Yesterday, I was at a great meeting with really great people, many of whom do anti-violence work. But I was really taken aback when we were asked to do an exercise that was centered around thinking back to our earliest experience that contributed to our wanting to do this work.
It was an assignment—not an invitation—that for many people could go to a scary place. No doubt, going to these places might sometimes be manageable, and sometimes be very difficult and yet desired as part of someone’s healing.
The issue is about consent. We all need to learn more about how consent looks in the context of physical contact. But we also need a practice of consent in the context of communication. Just like in the context of physical contact, a consent-based approach to communication requires attention to power dynamics, like those between a facilitator and a meeting participant, between a yoga instructor and student, between a service provider and a “client” or “patient.”
When we find ourselves in a position of getting taken to a place we don’t want to go, I think we get to push back. Yesterday, I did push back for a broader question, which seemed to help others in the meeting too and I felt good about it. Other days, I have not felt powerful enough to do this and, instead, I lie. I think that these circumstances give us that right to lie, to protect ourselves. But this still doesn’t do anything to protect us from the initial harm of getting hard-pushed in the first place.
At the same time, when we are in a position that invokes power, we need to be more thoughtful about this. One dynamic of many positions of privilege, whether that’s being a male-bodied person or being a mental health professional, is feeling that we have a right to have something that belongs to another person, whether that means access to their body or access to information about their lives.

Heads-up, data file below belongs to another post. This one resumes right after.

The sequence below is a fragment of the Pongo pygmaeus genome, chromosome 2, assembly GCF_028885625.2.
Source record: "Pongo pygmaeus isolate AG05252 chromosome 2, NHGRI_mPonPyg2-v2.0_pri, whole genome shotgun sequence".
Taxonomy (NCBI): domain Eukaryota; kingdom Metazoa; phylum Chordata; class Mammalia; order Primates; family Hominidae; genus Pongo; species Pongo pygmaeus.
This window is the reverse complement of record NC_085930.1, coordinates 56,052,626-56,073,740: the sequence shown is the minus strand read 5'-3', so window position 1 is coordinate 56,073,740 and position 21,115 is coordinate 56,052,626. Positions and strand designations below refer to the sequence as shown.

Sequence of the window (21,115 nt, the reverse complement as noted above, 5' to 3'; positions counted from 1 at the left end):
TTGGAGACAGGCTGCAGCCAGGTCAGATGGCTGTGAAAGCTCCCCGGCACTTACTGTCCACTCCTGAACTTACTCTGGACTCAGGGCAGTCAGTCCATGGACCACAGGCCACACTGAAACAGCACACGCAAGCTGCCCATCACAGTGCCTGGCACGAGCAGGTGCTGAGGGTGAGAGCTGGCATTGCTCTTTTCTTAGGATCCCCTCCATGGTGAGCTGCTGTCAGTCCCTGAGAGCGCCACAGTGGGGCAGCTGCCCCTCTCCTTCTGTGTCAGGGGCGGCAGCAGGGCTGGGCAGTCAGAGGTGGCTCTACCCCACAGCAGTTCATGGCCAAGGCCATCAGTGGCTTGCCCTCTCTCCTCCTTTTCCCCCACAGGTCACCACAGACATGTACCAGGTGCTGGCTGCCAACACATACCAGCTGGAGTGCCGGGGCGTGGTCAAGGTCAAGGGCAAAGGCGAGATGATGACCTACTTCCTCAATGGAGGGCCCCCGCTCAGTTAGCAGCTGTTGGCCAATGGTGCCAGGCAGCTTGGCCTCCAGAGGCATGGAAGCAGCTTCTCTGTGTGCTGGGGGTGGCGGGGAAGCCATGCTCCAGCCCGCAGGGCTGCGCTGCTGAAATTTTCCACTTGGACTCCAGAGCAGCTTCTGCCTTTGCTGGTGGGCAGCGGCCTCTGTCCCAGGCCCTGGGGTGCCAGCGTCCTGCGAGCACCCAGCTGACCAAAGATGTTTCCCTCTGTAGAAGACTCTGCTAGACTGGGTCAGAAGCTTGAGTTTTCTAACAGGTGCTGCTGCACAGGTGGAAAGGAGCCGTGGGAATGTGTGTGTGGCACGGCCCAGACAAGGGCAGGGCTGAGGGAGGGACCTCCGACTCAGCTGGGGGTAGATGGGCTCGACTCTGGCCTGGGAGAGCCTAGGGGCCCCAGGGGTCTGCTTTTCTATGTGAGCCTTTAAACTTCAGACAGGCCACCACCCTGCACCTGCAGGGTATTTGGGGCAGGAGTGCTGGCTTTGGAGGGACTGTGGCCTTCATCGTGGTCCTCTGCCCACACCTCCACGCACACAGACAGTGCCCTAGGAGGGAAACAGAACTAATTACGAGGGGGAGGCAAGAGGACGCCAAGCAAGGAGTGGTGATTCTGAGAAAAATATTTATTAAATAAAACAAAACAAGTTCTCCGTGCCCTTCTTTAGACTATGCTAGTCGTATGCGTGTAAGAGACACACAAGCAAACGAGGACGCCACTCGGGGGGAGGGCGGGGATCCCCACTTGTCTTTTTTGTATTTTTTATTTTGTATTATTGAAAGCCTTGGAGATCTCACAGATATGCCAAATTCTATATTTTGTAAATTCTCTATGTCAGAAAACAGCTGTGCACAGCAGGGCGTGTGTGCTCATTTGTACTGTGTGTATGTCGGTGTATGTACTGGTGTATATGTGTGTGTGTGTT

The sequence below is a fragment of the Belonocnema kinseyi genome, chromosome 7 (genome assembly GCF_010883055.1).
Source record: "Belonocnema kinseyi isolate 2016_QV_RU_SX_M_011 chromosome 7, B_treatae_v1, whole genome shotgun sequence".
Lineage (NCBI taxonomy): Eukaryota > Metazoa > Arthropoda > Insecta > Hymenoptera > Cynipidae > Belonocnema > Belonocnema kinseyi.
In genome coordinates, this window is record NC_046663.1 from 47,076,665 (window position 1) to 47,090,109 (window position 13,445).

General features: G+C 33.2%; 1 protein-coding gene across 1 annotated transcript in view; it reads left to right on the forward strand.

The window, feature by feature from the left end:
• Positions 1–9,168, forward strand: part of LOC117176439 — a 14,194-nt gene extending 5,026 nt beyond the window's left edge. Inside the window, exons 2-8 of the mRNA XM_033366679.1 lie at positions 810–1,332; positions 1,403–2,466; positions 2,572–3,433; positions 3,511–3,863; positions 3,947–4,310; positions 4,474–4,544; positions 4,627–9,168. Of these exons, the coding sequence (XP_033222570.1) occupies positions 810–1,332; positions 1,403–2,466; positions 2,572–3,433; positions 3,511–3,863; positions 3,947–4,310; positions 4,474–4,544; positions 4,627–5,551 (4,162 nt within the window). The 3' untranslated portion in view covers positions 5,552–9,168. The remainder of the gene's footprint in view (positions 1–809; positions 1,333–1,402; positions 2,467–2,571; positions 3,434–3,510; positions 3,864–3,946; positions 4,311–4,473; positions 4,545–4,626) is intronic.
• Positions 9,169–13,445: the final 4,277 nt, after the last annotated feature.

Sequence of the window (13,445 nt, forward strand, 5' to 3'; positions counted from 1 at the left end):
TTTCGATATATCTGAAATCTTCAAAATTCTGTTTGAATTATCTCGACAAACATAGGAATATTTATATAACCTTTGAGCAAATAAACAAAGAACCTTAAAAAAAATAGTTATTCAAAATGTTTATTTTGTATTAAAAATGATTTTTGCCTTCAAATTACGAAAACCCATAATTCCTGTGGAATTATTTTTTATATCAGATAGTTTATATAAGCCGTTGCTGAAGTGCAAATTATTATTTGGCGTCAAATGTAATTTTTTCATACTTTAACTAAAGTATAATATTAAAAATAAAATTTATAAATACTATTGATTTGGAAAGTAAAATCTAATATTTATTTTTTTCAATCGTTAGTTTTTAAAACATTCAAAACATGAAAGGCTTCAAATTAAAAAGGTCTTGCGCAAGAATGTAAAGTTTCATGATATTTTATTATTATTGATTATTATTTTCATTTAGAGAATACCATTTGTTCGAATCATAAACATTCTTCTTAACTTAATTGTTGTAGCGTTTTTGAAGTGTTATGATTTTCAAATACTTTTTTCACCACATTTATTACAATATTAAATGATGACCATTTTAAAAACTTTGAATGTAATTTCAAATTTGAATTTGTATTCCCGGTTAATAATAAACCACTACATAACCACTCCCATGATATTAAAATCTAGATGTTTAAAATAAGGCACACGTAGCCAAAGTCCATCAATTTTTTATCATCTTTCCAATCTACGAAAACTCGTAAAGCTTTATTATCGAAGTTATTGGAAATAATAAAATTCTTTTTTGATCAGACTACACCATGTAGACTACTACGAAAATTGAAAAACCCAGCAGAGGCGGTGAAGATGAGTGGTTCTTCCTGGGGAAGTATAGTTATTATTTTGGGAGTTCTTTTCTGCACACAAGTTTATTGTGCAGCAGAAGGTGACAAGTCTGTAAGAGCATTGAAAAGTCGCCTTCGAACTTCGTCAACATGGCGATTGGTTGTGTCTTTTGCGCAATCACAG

We don’t have a right to ask people to go places that they don’t want to go, tell us things they don’t want to tell, especially with regard to past experiences of violence and abuse.
I want us to be thoughtful about consent when we talk to other people. I want us to start to build a practice of consent in the context of communication.
Leaning Good Consent (a zine) *trigger warning: contains some descriptions of experiencing sexual assault
This zine is a good place to learn more about radical consent and why’s it’s important. I especially like that this zine includes a lot of suggestions and ideas for thinking through what consent looks like for you.
Let me know if you have something on this topic that you love or if you know of a place where someone has compiled such resources.